Firm To Invest $1bn In Nigeria, Others
Agro-machinery/construction giant, Caterpillar, has announced plans to invest more than $1 billion in the continent over the next five years. The investment is geared towards assisting Nigeria and other African countries boost their agro-allied industries, infrastructure and manpower development In a statement to New Telegraph and signed by the company’s management, Caterpillar said the firm, its independent dealers and the Caterpillar Foundation would invest more than $1 billion in countries across Africa including Nigeria, South Africa, Egypt, Kenya, Ghana and others in the next five years.
Caterpillar’s Chairman and Chief Executive Officer, Doug Oberhelman, said that the investment was aimed at strengthening Caterpillar’s long-term pledge to support the continent and is expected to provide a huge upgrade in customer service capabilities – such as enhanced parts distribution capacity, new certified rebuild centres and new dealer branch locations in these African countries.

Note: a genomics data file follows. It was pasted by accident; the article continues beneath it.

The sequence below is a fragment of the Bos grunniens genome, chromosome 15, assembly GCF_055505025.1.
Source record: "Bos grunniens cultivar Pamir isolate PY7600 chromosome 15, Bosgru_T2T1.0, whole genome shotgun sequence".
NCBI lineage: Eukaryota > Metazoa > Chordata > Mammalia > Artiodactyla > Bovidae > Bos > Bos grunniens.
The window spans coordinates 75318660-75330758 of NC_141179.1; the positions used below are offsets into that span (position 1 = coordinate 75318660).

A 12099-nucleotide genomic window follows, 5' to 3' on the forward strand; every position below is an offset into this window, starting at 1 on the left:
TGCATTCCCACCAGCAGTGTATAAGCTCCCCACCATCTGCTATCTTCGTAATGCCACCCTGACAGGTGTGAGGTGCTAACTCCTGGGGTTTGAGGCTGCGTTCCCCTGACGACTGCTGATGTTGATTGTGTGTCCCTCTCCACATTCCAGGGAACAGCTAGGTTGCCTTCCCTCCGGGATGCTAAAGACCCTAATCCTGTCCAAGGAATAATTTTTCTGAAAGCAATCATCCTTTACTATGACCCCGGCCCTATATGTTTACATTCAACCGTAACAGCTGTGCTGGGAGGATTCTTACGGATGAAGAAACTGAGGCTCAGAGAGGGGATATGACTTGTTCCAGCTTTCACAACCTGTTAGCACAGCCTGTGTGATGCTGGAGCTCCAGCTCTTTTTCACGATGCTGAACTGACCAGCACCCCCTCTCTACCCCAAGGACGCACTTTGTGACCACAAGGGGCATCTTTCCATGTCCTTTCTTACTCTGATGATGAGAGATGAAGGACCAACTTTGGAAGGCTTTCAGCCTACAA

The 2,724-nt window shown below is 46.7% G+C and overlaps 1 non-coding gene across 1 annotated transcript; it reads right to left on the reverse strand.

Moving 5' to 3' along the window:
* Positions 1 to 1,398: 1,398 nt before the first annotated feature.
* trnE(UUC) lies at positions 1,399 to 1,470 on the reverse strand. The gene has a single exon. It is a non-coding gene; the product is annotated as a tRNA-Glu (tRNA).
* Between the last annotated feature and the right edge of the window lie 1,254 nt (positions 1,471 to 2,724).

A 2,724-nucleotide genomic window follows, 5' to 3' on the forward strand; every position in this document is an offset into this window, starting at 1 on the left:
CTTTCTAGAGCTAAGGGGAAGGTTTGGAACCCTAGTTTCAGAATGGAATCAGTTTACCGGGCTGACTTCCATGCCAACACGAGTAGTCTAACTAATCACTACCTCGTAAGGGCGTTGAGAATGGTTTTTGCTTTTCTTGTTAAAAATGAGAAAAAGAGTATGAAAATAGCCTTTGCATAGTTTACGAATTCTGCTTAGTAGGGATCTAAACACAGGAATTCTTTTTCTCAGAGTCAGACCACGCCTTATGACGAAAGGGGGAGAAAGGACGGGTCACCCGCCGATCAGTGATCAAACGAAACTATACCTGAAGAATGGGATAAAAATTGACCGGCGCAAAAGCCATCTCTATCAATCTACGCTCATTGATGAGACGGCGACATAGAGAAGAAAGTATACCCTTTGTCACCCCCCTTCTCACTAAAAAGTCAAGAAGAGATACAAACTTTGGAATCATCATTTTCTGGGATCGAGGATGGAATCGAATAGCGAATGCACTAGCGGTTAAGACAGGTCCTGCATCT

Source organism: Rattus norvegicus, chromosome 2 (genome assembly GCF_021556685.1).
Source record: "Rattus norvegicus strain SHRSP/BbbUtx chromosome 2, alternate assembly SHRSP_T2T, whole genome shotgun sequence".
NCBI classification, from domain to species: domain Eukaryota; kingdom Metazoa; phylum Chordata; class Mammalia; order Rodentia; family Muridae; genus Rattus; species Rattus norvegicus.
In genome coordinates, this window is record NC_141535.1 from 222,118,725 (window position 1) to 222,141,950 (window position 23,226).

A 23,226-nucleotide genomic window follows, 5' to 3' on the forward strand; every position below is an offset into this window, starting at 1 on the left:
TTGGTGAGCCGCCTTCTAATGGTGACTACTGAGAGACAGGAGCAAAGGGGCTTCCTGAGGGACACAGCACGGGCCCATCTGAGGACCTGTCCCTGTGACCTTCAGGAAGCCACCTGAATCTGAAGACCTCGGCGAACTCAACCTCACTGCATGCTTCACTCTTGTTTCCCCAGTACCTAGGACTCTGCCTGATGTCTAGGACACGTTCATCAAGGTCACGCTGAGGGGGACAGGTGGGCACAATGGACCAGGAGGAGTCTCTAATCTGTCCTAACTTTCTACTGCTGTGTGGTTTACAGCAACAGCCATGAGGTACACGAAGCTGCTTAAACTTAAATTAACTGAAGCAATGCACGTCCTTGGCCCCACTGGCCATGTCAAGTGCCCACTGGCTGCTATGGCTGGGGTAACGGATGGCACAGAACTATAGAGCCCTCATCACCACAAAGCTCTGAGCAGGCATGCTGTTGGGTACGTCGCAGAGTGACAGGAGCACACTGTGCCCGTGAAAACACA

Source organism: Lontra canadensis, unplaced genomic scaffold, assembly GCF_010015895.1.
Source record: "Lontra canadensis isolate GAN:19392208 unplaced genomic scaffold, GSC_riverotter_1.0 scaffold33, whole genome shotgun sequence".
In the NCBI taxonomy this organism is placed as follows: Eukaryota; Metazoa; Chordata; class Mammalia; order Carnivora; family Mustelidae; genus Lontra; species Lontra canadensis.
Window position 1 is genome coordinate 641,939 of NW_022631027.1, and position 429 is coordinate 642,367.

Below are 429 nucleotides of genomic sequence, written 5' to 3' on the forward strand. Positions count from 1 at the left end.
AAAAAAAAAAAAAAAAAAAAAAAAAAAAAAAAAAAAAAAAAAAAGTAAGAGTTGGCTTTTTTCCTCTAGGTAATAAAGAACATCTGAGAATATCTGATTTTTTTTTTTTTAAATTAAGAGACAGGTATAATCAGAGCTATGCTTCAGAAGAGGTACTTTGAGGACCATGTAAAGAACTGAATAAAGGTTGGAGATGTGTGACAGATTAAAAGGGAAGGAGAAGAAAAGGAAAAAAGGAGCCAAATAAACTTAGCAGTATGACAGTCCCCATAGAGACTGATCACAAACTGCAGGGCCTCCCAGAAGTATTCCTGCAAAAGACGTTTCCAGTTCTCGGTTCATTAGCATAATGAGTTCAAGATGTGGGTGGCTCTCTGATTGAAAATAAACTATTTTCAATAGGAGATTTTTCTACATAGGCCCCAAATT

“For 90 years, Caterpillar machines have helped build critical infrastructure projects throughout Africa. Today, we bring not only construction machinery to the continent, but also traditional and renewable power generation solutions, diesel-electric locomotives, marine engines, agro-allied and mining equipment.”
“With today’s announcement, we are proudly confirming our plan to make a long-term investment to help build, develop and power communities, and serve as an education and training partner to broaden and strengthen local workforce talent and expertise.”
Since 2010, the Caterpillar Foundation according to the statement, has invested around $50 million to support projects in Africa in a drive to help those living in poverty, especially girls and women, through training, policy work and entrepreneurship programmes. It also revealed that the Caterpillar Foundation would commit an additional $15 million by the year 2020 to organisations working with a goal to enhance the lives of people across Africa.
Source: New Telegraph